I love the idea of the Phoenix rising from the ashes. Great image. I need to think about "meaning" for a bit. Currently I’m just thinking design. I’m looking at Celtic and tribal armbands. Celtic on one arm and a larger tribal on the other, from the shoulder to the forearm. Black only. That’s the plan so far. I like that Phoenix, though…
Love this post and reading all the to do lists! What a great idea.
-grid set for fecals (in explanation – a microscope slide set so I can do fecal counts for equine parasites)
-sample for pasture analysis
-nonfiction project – sequence of chapters
-printer cartridge and paper
-ms to L.
-birthday gifts for nephews; card for brother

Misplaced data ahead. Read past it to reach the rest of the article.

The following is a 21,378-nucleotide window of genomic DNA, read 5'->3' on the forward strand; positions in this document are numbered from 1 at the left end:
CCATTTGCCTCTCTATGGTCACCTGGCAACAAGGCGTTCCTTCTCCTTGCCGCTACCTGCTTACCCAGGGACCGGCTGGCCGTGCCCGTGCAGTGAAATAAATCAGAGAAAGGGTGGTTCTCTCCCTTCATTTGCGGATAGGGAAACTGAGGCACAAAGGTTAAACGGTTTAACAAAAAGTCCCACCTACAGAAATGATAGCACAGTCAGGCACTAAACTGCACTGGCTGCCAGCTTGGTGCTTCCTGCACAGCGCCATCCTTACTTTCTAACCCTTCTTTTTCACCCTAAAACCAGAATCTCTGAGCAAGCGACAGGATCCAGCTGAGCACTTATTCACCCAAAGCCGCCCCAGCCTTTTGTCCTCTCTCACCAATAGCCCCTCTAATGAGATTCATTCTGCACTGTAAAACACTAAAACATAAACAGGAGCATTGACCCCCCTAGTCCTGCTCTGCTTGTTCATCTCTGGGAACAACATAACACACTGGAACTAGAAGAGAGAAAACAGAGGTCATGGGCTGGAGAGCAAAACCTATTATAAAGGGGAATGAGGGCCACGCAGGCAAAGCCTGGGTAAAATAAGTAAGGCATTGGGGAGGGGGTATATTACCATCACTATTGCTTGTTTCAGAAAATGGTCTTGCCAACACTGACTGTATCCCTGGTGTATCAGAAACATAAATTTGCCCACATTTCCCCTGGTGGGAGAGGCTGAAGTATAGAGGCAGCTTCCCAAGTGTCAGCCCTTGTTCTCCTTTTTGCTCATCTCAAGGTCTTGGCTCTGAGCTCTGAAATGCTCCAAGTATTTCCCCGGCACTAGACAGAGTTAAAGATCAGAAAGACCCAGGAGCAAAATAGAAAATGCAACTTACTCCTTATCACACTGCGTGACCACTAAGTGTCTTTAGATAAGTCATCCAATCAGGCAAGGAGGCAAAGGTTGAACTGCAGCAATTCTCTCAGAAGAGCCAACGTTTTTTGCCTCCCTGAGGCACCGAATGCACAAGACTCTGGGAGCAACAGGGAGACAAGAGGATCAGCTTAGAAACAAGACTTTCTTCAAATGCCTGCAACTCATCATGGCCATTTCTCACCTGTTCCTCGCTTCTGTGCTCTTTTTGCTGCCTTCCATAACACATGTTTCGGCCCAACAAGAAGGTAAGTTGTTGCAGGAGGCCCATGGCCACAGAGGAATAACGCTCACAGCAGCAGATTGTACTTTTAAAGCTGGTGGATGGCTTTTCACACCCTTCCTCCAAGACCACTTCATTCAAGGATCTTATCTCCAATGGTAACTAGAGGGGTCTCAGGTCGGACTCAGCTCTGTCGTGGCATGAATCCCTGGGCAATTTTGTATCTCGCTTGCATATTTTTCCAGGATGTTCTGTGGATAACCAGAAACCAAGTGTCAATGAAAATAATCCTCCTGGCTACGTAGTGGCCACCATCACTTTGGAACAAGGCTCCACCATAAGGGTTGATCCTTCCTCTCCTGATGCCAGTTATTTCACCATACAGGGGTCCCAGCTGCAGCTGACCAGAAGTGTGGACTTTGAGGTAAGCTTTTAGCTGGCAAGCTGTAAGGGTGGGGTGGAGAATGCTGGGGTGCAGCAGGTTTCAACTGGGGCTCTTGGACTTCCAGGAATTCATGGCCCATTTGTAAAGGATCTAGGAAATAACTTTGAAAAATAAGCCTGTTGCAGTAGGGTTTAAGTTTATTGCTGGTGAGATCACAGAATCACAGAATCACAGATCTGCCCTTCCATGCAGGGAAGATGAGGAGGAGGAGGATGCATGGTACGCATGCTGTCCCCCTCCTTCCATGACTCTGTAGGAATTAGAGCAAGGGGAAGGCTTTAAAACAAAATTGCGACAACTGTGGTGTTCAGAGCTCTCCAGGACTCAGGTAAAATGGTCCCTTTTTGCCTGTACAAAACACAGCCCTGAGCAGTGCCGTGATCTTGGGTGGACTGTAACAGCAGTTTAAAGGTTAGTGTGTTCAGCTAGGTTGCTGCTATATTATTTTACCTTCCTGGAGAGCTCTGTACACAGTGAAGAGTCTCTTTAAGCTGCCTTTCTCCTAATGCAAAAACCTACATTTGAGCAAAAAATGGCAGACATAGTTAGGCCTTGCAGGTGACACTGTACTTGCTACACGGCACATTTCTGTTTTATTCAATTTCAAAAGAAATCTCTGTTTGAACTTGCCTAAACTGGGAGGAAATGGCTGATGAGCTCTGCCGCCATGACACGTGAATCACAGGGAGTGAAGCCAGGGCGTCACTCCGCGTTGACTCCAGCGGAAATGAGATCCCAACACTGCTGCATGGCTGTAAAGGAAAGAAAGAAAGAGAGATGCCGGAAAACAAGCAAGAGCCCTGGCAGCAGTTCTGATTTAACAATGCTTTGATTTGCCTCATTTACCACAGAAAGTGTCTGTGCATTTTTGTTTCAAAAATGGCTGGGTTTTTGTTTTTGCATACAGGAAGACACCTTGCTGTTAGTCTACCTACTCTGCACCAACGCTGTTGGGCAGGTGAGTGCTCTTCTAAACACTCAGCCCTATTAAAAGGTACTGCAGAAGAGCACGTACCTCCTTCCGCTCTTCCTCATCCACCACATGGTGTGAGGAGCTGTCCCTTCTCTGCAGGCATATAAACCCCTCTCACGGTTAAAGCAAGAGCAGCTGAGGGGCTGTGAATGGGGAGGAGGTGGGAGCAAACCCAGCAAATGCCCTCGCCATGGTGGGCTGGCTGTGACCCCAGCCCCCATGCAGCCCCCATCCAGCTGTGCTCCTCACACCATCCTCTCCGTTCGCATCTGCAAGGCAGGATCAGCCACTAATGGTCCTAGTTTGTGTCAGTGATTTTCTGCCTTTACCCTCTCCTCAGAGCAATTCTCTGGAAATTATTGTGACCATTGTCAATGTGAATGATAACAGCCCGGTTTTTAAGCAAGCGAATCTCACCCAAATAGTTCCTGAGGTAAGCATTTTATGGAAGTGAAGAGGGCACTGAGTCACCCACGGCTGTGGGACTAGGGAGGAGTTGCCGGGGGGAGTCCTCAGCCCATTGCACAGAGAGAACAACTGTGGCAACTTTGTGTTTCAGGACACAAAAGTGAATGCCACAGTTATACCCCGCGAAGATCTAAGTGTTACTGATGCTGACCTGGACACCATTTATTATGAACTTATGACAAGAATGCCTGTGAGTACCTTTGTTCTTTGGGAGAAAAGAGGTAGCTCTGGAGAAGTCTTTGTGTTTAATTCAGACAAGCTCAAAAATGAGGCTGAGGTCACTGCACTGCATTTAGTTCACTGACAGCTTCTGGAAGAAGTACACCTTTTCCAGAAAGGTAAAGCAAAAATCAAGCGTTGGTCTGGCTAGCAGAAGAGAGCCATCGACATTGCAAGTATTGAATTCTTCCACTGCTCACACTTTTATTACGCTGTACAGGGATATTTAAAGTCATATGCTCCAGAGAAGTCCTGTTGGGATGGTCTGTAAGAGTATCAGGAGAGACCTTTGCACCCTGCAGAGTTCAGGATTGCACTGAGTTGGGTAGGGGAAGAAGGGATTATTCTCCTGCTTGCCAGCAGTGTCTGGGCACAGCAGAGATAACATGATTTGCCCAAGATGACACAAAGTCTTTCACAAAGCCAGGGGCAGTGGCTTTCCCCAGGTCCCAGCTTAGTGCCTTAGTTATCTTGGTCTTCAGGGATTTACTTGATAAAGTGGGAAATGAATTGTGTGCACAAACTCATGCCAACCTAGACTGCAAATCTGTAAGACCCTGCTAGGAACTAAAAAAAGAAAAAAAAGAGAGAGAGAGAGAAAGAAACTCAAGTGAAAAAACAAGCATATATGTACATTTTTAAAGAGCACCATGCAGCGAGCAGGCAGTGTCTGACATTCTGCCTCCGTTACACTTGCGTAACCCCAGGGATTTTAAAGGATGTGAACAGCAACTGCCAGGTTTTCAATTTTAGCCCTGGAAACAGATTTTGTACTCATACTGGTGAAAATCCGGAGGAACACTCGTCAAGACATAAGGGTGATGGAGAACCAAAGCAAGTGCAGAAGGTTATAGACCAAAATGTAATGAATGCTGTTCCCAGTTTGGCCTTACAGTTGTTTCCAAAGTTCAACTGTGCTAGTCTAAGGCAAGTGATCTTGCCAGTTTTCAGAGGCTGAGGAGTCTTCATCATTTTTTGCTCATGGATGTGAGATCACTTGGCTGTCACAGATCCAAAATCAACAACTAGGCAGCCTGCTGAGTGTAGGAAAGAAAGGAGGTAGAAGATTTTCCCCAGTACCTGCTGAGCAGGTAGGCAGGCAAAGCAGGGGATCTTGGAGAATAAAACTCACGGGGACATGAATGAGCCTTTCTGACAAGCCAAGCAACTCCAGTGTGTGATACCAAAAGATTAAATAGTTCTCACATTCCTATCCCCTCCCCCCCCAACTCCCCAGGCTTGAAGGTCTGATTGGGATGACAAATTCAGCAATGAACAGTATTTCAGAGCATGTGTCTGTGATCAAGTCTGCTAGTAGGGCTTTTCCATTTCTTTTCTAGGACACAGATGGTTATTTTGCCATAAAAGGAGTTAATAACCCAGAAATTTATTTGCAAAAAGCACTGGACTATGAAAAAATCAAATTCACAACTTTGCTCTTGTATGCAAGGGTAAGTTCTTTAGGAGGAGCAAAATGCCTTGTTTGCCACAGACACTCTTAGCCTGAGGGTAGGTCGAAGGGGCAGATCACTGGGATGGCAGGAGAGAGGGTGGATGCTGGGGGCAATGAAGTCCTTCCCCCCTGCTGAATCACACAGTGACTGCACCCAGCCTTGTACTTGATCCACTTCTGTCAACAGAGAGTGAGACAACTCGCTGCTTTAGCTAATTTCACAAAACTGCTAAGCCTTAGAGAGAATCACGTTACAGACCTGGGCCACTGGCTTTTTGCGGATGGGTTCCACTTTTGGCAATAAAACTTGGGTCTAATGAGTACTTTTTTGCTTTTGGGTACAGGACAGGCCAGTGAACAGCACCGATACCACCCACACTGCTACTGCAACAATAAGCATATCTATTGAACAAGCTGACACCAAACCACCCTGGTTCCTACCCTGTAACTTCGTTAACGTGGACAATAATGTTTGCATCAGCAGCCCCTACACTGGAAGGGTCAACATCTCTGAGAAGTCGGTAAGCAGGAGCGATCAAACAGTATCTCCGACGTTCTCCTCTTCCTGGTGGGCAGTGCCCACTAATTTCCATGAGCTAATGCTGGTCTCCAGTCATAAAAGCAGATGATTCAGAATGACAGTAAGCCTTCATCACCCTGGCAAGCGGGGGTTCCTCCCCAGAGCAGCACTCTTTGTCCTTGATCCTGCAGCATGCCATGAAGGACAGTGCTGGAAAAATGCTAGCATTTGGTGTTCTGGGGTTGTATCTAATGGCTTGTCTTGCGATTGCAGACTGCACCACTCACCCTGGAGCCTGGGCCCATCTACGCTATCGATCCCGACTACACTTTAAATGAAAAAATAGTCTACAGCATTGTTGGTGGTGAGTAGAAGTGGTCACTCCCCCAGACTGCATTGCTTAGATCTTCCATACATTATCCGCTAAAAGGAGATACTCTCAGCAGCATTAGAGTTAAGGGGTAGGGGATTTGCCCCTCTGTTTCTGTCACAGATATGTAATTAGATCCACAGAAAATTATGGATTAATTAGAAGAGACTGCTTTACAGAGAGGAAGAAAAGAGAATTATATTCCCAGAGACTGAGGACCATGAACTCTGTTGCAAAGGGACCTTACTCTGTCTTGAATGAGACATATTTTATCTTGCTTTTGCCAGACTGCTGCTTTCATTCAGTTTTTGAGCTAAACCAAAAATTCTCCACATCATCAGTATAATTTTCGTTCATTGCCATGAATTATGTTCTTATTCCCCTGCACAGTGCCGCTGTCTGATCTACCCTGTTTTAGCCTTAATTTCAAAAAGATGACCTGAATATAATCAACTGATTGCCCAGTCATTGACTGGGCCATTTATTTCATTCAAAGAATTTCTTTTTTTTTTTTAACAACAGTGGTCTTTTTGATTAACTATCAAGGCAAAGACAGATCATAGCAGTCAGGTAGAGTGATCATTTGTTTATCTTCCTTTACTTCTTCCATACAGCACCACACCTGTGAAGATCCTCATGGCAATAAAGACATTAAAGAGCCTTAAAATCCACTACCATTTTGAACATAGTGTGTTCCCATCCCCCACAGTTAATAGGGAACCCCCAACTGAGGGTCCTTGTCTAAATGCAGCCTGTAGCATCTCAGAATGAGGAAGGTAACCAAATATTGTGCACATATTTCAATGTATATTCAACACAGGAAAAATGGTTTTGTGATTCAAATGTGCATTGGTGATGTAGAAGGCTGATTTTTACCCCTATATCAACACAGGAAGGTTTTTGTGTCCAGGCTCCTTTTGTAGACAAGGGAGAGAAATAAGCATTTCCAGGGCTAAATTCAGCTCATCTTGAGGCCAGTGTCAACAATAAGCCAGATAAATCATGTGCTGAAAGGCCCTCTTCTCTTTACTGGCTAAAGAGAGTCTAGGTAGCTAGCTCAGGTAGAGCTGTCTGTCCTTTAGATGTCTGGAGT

I can see you’re about where I was a few years ago. In fact, I used to blog about it, too, at Anatomy of a Book Deal, for which I no longer have a link (handy, at least). It’s a wild ride, so hang on…
My to do list has only two items:
1. Write like a f***ing maniac.
2. Enjoy myself.
Anything other than that is, for me, irrelevant at this point.
Wow, Billie, the fecal counts of parasites…more than I can handle this close to breakfast. What I love about this list thing is that I can really get a good picture of what people do for a living or what their thinking day-to-day. I didn’t know you were a scientist. What exactly is your profession, Billie? I hated sciences through high school, and then I took a chemistry class in college and loved it. Absolutley fascinating.
Rob – I’ll write the "R" rated version for you…write like a fucking maniac. That tops every list. I wish I could take another 14 days off work – I need it.
Ooooh, boy, I flubbed my pet peeve…wrote their for they’re. My apologies.